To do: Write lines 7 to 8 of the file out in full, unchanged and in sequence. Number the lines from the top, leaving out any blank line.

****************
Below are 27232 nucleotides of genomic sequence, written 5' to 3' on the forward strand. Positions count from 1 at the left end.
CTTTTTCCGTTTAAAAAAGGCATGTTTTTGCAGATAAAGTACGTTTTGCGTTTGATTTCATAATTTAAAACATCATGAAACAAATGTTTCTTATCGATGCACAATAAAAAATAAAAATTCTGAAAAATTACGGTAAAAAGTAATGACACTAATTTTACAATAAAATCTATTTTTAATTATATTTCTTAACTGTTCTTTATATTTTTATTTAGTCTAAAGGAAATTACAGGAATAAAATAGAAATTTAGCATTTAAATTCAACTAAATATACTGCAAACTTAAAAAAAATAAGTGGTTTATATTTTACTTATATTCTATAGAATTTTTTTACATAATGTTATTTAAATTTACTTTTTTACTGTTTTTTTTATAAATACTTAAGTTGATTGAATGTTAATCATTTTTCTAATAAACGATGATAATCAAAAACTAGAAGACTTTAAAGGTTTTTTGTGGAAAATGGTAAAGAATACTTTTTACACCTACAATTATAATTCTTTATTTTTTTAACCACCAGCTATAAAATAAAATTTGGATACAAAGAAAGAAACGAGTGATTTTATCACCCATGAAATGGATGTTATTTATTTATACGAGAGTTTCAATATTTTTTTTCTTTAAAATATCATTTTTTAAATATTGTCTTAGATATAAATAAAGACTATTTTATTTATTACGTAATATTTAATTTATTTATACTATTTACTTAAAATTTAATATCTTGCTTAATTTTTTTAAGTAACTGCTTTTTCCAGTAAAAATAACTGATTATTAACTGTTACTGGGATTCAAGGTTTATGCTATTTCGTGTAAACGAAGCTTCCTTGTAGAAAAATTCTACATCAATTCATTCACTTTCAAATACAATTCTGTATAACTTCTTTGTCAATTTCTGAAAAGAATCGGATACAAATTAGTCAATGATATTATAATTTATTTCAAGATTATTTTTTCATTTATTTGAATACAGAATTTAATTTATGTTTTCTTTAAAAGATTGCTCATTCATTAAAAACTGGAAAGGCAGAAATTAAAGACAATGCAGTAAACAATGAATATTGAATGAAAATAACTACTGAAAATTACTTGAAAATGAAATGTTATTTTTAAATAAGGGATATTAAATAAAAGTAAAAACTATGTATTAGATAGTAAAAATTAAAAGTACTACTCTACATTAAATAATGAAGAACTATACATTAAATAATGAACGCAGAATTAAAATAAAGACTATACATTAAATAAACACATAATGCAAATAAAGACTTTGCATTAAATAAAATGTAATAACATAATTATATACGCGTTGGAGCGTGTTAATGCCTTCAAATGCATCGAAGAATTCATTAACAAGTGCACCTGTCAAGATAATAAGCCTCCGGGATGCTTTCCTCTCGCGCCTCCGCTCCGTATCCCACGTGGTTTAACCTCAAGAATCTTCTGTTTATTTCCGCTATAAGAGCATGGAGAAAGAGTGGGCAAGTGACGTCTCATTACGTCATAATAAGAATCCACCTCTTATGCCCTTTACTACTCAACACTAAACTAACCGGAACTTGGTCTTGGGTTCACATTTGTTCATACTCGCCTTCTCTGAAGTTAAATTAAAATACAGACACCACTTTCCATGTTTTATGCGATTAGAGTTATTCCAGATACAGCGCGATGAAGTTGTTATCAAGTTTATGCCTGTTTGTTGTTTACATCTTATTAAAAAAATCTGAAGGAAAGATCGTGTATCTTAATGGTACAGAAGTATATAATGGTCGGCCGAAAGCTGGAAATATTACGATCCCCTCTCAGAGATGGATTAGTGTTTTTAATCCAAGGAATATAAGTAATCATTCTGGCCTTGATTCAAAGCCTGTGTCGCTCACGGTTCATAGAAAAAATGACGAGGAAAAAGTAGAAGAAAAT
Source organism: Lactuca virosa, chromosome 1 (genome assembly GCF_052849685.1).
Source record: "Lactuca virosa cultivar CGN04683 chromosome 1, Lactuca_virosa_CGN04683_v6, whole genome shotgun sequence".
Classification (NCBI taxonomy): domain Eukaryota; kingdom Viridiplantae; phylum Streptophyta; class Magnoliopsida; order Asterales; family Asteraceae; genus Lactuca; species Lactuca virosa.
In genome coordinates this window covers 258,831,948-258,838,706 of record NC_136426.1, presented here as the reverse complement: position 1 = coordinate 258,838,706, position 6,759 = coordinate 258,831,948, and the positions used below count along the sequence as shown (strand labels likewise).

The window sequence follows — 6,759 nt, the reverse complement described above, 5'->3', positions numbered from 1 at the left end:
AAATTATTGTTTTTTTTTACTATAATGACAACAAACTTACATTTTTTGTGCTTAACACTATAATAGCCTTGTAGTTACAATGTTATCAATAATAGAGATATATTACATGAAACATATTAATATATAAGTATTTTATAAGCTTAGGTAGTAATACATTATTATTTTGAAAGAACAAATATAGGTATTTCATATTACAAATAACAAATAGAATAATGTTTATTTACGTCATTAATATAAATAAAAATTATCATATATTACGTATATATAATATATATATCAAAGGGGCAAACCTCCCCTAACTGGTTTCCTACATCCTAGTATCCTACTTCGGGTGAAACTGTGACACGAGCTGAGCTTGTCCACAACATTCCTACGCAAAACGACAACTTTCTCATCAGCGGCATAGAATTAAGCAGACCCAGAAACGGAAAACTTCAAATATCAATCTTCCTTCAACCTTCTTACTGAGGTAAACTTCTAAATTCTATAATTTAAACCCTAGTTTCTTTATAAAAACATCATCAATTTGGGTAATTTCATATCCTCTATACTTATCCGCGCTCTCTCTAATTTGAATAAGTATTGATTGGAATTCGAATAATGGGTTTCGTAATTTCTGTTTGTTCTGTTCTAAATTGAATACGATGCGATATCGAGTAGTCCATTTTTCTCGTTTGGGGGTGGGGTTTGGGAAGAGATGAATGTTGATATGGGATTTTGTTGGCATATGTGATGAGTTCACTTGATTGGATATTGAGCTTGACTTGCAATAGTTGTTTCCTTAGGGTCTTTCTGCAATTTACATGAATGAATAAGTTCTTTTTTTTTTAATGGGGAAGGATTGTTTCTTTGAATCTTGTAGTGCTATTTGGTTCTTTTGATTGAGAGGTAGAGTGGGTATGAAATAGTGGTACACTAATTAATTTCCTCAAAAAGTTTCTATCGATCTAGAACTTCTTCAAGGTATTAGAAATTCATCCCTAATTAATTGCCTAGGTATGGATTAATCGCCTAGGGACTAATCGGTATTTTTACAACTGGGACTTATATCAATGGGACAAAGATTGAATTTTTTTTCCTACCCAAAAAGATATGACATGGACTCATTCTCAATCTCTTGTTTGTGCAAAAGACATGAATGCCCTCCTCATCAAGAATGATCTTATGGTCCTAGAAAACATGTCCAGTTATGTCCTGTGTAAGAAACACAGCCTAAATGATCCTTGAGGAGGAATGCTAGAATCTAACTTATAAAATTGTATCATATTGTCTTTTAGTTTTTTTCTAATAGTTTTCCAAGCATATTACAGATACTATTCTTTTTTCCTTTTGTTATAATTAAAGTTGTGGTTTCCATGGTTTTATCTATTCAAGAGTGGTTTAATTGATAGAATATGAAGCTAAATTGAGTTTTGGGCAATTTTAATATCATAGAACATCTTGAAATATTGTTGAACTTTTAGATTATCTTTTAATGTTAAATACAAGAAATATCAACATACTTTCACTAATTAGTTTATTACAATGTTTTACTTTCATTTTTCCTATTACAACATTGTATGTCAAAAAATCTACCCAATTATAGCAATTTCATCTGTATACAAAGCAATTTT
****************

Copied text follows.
The window sequence follows — 6,759 nt, the reverse complement described above, 5'->3', positions numbered from 1 at the left end:
AAATTATTGTTTTTTTTTACTATAATGACAACAAACTTACATTTTTTGTGCTTAACACTATAATAGCCTTGTAGTTACAATGTTATCAATAATAGAGATATATTACATGAAACATATTAATATATAAGTATTTTATAAGCTTAGGTAGTAATACATTATTATTTTGAAAGAACAAATATAGGTATTTCATATTACAAATAACAAATAGAATAATGTTTATTTACGTCATTAATATAAATAAAAATTATCATATATTACGTATATATAATATATATATCAAAGGGGCAAACCTCCCCTAACTGGTTTCCTACATCCTAGTATCCTACTTCGGGTGAAACTGTGACACGAGCTGAGCTTGTCCACAACATTCCTACGCAAAACGACAACTTTCTCATCAGCGGCATAGAATTAAGCAGACCCAGAAACGGAAAACTTCAAATATCAATCTTCCTTCAACCTTCTTACTGAGGTAAACTTCTAAATTCTATAATTTAAACCCTAGTTTCTTTATAAAAACATCATCAATTTGGGTAATTTCATATCCTCTATACTTATCCGCGCTCTCTCTAATTTGAATAAGTATTGATTGGAATTCGAATAATGGGTTTCGTAATTTCTGTTTGTTCTGTTCTAAATTGAATACGATGCGATATCGAGTAGTCCATTTTTCTCGTTTGGGGGTGGGGTTTGGGAAGAGATGAATGTTGATATGGGATTTTGTTGGCATATGTGATGAGTTCACTTGATTGGATATTGAGCTTGACTTGCAATAGTTGTTTCCTTAGGGTCTTTCTGCAATTTACATGAATGAATAAGTTCTTTTTTTTTTAATGGGGAAGGATTGTTTCTTTGAATCTTGTAGTGCTATTTGGTTCTTTTGATTGAGAGGTAGAGTGGGTATGAAATAGTGGTACACTAATTAATTTCCTCAAAAAGTTTCTATCGATCTAGAACTTCTTCAAGGTATTAGAAATTCATCCCTAATTAATTGCCTAGGTATGGATTAATCGCCTAGGGACTAATCGGTATTTTTACAACTGGGACTTATATCAATGGGACAAAGATTGAATTTTTTTTCCTACCCAAAAAGATATGACATGGACTCATTCTCAATCTCTTGTTTGTGCAAAAGACATGAATGCCCTCCTCATCAAGAATGATCTTATGGTCCTAGAAAACATGTCCAGTTATGTCCTGTGTAAGAAACACAGCCTAAATGATCCTTGAGGAGGAATGCTAGAATCTAACTTATAAAATTGTATCATATTGTCTTTTAGTTTTTTTCTAATAGTTTTCCAAGCATATTACAGATACTATTCTTTTTTCCTTTTGTTATAATTAAAGTTGTGGTTTCCATGGTTTTATCTATTCAAGAGTGGTTTAATTGATAGAATATGAAGCTAAATTGAGTTTTGGGCAATTTTAATATCATAGAACATCTTGAAATATTGTTGAACTTTTAGATTATCTTTTAATGTTAAATACAAGAAATATCAACATACTTTCACTAATTAGTTTATTACAATGTTTTACTTTCATTTTTCCTATTACAACATTGTATGTCAAAAAATCTACCCAATTATAGCAATTTCATCTGTATACAAAGCAATTTT